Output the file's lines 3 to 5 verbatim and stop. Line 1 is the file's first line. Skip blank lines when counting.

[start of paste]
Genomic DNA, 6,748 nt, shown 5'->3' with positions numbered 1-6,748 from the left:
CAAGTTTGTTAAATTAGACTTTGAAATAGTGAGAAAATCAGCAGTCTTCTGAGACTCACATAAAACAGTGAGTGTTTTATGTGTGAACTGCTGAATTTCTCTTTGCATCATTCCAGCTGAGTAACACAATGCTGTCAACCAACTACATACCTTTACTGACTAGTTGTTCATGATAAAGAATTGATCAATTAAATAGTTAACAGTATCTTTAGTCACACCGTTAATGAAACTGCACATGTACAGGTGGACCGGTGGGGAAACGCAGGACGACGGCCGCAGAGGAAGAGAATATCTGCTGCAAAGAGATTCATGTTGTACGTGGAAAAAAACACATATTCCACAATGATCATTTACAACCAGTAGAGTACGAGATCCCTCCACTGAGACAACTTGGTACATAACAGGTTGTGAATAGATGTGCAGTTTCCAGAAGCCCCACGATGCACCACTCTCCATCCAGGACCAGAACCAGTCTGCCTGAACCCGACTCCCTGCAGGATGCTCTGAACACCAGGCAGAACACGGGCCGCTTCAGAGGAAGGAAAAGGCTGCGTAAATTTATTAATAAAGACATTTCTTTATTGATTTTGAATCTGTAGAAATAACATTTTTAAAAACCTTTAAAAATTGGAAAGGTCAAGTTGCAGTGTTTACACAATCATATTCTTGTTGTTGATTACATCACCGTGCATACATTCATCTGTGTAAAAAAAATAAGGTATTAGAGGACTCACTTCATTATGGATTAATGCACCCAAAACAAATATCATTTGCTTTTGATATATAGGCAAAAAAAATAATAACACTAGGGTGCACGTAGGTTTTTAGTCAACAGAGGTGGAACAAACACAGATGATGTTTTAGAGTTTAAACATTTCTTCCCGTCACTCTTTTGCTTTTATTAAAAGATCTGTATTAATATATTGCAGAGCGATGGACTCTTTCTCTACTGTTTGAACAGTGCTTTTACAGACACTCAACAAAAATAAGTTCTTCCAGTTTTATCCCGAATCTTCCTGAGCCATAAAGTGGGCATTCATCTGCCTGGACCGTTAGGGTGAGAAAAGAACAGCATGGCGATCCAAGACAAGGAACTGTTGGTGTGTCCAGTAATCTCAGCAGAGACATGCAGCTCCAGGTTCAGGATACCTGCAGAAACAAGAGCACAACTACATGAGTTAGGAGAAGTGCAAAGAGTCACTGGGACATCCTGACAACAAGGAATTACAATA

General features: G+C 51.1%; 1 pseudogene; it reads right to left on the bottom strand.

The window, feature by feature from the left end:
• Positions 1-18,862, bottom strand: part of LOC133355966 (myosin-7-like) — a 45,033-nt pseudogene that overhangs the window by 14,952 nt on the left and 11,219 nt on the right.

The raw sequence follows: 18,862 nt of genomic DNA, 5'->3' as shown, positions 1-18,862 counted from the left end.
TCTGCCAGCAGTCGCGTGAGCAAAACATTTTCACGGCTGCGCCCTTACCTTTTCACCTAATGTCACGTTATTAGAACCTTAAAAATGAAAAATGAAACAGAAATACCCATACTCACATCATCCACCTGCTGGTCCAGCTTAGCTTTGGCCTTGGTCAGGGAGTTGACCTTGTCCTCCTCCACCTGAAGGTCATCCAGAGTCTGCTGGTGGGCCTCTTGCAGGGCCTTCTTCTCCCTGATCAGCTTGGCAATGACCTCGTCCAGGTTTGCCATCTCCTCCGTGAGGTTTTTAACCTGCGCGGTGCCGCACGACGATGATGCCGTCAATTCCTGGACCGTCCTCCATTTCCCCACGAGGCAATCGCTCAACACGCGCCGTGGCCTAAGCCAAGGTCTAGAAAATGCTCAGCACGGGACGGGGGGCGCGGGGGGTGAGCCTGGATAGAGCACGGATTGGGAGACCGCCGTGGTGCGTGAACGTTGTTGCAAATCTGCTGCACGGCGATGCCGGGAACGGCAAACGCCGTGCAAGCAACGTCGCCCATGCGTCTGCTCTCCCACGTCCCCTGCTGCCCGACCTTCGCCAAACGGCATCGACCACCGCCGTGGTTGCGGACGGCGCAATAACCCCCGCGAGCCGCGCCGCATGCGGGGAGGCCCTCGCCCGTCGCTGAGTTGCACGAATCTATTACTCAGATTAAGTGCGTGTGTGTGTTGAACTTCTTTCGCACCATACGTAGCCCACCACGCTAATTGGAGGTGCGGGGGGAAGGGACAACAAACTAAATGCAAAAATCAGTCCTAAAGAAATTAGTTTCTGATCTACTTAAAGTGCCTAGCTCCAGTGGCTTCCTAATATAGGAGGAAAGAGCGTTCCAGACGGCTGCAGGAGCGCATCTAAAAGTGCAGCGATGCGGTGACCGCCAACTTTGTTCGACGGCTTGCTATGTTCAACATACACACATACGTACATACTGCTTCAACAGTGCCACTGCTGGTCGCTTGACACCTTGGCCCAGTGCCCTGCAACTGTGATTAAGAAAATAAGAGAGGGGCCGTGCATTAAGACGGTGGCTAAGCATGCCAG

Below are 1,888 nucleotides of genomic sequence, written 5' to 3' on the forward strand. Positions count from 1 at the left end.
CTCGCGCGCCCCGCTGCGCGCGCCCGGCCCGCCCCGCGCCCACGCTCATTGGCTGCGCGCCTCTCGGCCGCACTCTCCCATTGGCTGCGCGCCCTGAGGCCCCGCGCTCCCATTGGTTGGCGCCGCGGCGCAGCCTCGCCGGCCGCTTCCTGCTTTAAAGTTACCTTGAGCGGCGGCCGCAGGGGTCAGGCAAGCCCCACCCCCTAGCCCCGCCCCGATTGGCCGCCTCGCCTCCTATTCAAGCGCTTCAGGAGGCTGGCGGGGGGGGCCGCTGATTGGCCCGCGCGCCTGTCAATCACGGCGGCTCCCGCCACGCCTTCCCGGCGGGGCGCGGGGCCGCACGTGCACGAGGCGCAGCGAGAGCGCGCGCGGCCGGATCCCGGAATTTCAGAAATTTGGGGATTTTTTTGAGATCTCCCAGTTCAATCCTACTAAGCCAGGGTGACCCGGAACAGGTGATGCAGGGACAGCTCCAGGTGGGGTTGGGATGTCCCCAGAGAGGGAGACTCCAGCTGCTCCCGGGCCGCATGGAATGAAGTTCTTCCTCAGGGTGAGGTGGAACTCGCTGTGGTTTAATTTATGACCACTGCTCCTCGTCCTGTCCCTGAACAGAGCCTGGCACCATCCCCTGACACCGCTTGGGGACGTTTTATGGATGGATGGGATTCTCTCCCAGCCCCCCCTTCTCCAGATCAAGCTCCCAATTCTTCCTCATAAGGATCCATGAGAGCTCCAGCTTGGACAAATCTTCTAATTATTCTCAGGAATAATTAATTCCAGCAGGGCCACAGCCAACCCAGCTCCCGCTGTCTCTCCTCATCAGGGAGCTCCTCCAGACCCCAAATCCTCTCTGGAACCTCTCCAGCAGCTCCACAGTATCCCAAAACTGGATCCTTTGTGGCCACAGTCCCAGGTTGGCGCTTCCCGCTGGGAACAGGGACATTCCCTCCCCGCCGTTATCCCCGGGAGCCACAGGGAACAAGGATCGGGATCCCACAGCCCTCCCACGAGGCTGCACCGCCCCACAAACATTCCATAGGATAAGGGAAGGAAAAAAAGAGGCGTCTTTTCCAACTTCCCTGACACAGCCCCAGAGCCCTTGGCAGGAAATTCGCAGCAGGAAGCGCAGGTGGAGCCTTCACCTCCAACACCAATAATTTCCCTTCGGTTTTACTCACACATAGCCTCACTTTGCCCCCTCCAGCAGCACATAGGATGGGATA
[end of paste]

General features: G+C 51.1%; 1 pseudogene; it reads right to left on the bottom strand.

The window, feature by feature from the left end:
• Positions 1-18,862, bottom strand: part of LOC133355966 (myosin-7-like) — a 45,033-nt pseudogene that overhangs the window by 14,952 nt on the left and 11,219 nt on the right.